Faces in the Rock
A long time ago, there was an Island in the middle of a vast ocean. The Island was green and lush, and covered in trees. The sea was crystal-blue, and bountiful in fish. There were many people on this Island, prosperous and happy. They knew of many things, and had a fine civilisation.
They could make boats from the wood and spearheads from the obsidian provided by the Island. With this they could hunt and fish. The people of the Island could write in a beautiful script, and it was the pride of all. The Island was governed by wise kings; many throughout the history of the Island. But the people knew that they required the kindness of the Island to survive.
And it continued that the people of the Island prospered. One day, it was decided to celebrate the success of the people, and thank the ancestors for their fortune. "I know," the people said, "let us build a statue, magnificent and tall, and surely the ancestors will be pleased."
And so it was, the work on the magnificent statue began. People began to cut a giant rock from the mountain, from which they would carve the statue, for the statue would be carved from a single rock. And then, they began carving the statue. They carved the face of the statue, and the torso of it. A base was carved for the statue, by the sea, so the statue could protect the islanders. Trees were cut so that the statue could be moved to its final place. They used the logs as rollers and pushed the massive statue to its base. After a great deal of effort, the statue was put in its place.
The people of the Island were pleased with the beauty and grandeur of the statue, and were filled with pride with their success.
The people of the Island continued to live in happiness, and for it they thanked the statue of their ancestors. It came into mind to build more of these statues, and so it began. The people began to work at building more statues, and more magnificent than the first. The quarry was always busy, and the trees always being felled. And with each statue completed, the people were filled with pride at their achievement, and so they constructed more. The beauty of the statues was admired by all.
But all was not to be. With the continuing success of the people, they grew arrogant and proud. They saw what they achieved and thought they could do more, and gain more glory. Statues were being erected across the Island, reaching the many hundreds. The quarry became deep, with statues in the process of being made, and trees continued to be felled.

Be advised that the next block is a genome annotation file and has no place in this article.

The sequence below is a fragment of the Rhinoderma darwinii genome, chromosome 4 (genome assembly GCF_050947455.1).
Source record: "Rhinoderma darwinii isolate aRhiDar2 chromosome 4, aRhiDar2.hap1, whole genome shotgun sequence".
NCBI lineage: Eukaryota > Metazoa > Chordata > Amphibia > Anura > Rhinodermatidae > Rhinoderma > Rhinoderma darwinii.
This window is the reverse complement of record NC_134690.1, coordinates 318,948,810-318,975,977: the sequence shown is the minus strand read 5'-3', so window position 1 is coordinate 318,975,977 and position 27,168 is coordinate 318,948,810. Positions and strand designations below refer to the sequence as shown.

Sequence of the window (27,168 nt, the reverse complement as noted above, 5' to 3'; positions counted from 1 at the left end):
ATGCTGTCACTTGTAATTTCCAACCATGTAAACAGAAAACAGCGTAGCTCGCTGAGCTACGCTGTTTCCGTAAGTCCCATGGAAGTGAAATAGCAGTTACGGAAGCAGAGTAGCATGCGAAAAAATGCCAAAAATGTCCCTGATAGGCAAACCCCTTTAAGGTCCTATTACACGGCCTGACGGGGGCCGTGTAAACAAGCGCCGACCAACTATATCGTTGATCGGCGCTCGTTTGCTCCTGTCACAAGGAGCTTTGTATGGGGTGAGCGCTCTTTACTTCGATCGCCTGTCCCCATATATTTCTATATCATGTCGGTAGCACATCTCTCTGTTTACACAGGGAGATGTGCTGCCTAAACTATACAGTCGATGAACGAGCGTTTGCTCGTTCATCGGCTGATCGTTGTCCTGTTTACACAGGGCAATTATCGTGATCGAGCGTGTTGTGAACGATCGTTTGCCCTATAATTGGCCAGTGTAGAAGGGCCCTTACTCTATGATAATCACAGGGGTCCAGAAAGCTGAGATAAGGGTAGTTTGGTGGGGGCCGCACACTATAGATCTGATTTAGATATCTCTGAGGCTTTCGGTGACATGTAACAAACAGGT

This recklessness could not last. The forests across the Island were quickly disappearing, their wood quenching and fuelling the greedy ambition of the islanders.
Finally, there was only one tree left on the Island, a solitary bastion where lush forests once grew. The islanders saw the tree and knew it was the last. But still the islanders could not see through their madness, and one day the last tree of the Island was cut down, and the forests were no more.
Nature was angry at the destructive energies of man, and what they had inflicted on the Island, so she sent great punishment upon the islanders. The birds left the island, for there were no trees for them in which to nest. The birds were gone, and the people had little to eat. "Yet we still have our boats with which we can fish," the people thought. But this was not the worst.
A great storm came from the ocean, with heavy rain and mighty waves crashing against the island. The islanders were not concerned by this mighty storm, as they had seen many before, just as powerful. But the trees supported the very earth on which the islanders lived, and without the forest, it was unprotected. The mighty rains turned earth into mud, which slid from the mountainside. The villages were cast into the sea, and many people perished.
Yet, it was still not finished. Without the people ate only fish for a time, and their stomachs were satisfied. Yet the storm had damaged their boats, which were being overused to feed the hungry mouths. Soon the boats sprung leaks, and could not float. With no wood, the boats were soon beyond repair, and the islanders had no fish either.
And so it was, a great hunger took the island, and the people suffered with no food to eat. Many people starved, and some resorted to eating human flesh. And so the people continued to suffer.
Their suffering caused anger to fill the hearts of the islanders, and blamed their ancestors for the misfortune that inflicted the islanders. In the anger, they set to destroying the statues that they had creating, toppling them from their stands and removing their heads. Many of the statues created by were the islanders were thus destroyed by their hands also. The quarry was abandoned with half completed statues in their grave, with their faces in the rock.
The once glorious and prosperous island civilisation was reduced to a near nothing, with only a handful of people left.
Yet the survivors managed again to find harmony with the Island, and scraped life from what they had left. Their ancestors were no longer glorified by the islanders but were replaced by a new Master. And this is how it remained until a ship emerged from the horizon many years later on an Easter Sunday.